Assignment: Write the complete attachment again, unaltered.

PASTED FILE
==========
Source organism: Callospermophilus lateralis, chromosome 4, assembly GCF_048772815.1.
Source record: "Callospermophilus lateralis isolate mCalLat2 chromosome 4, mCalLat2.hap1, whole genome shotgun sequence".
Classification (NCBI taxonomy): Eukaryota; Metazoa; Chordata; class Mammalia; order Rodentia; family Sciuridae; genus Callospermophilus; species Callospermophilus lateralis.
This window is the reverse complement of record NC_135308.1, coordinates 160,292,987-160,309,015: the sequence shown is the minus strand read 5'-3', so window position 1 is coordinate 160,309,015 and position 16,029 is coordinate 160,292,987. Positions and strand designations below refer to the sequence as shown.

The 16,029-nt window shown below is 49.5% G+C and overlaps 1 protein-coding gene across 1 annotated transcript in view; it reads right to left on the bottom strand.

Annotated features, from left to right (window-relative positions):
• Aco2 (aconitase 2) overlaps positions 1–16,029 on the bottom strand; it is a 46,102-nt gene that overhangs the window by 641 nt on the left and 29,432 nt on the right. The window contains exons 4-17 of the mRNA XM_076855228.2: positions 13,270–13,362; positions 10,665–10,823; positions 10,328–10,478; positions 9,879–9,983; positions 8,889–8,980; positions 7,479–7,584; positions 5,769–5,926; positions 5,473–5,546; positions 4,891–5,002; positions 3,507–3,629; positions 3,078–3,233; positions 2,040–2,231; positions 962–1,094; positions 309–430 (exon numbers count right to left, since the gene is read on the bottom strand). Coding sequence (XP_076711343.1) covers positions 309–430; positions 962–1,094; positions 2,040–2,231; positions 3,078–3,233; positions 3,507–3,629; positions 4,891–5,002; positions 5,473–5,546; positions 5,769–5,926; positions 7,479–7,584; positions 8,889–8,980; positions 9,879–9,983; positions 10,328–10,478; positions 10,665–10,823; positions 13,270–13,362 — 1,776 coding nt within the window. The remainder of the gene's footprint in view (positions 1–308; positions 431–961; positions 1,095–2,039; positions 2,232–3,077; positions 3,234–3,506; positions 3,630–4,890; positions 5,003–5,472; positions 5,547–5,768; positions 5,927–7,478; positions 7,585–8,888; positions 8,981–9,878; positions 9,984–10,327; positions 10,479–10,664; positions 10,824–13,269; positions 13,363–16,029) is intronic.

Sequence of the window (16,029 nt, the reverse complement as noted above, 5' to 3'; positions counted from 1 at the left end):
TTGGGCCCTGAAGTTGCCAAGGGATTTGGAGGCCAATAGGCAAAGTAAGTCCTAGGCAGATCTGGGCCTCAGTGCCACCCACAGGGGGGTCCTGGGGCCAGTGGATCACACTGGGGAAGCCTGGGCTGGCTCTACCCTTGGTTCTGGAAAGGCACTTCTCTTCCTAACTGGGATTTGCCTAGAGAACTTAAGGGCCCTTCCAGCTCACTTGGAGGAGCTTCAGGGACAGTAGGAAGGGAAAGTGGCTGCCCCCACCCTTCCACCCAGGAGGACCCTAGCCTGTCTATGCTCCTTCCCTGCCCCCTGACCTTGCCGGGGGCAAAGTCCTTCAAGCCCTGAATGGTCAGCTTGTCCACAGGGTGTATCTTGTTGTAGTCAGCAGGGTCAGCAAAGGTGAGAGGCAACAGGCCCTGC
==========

Source organism: Callospermophilus lateralis, chromosome 4, assembly GCF_048772815.1.
Source record: "Callospermophilus lateralis isolate mCalLat2 chromosome 4, mCalLat2.hap1, whole genome shotgun sequence".
Classification (NCBI taxonomy): Eukaryota; Metazoa; Chordata; class Mammalia; order Rodentia; family Sciuridae; genus Callospermophilus; species Callospermophilus lateralis.
This window is the reverse complement of record NC_135308.1, coordinates 160,292,987-160,309,015: the sequence shown is the minus strand read 5'-3', so window position 1 is coordinate 160,309,015 and position 16,029 is coordinate 160,292,987. Positions and strand designations below refer to the sequence as shown.

The 16,029-nt window shown below is 49.5% G+C and overlaps 1 protein-coding gene across 1 annotated transcript in view; it reads right to left on the bottom strand.

Annotated features, from left to right (window-relative positions):
• Aco2 (aconitase 2) overlaps positions 1–16,029 on the bottom strand; it is a 46,102-nt gene that overhangs the window by 641 nt on the left and 29,432 nt on the right. The window contains exons 4-17 of the mRNA XM_076855228.2: positions 13,270–13,362; positions 10,665–10,823; positions 10,328–10,478; positions 9,879–9,983; positions 8,889–8,980; positions 7,479–7,584; positions 5,769–5,926; positions 5,473–5,546; positions 4,891–5,002; positions 3,507–3,629; positions 3,078–3,233; positions 2,040–2,231; positions 962–1,094; positions 309–430 (exon numbers count right to left, since the gene is read on the bottom strand). Coding sequence (XP_076711343.1) covers positions 309–430; positions 962–1,094; positions 2,040–2,231; positions 3,078–3,233; positions 3,507–3,629; positions 4,891–5,002; positions 5,473–5,546; positions 5,769–5,926; positions 7,479–7,584; positions 8,889–8,980; positions 9,879–9,983; positions 10,328–10,478; positions 10,665–10,823; positions 13,270–13,362 — 1,776 coding nt within the window. The remainder of the gene's footprint in view (positions 1–308; positions 431–961; positions 1,095–2,039; positions 2,232–3,077; positions 3,234–3,506; positions 3,630–4,890; positions 5,003–5,472; positions 5,547–5,768; positions 5,927–7,478; positions 7,585–8,888; positions 8,981–9,878; positions 9,984–10,327; positions 10,479–10,664; positions 10,824–13,269; positions 13,363–16,029) is intronic.

Sequence of the window (16,029 nt, the reverse complement as noted above, 5' to 3'; positions counted from 1 at the left end):
TTGGGCCCTGAAGTTGCCAAGGGATTTGGAGGCCAATAGGCAAAGTAAGTCCTAGGCAGATCTGGGCCTCAGTGCCACCCACAGGGGGGTCCTGGGGCCAGTGGATCACACTGGGGAAGCCTGGGCTGGCTCTACCCTTGGTTCTGGAAAGGCACTTCTCTTCCTAACTGGGATTTGCCTAGAGAACTTAAGGGCCCTTCCAGCTCACTTGGAGGAGCTTCAGGGACAGTAGGAAGGGAAAGTGGCTGCCCCCACCCTTCCACCCAGGAGGACCCTAGCCTGTCTATGCTCCTTCCCTGCCCCCTGACCTTGCCGGGGGCAAAGTCCTTCAAGCCCTGAATGGTCAGCTTGTCCACAGGGTGTATCTTGTTGTAGTCAGCAGGGTCAGCAAAGGTGAGAGGCAACAGGCCCTGC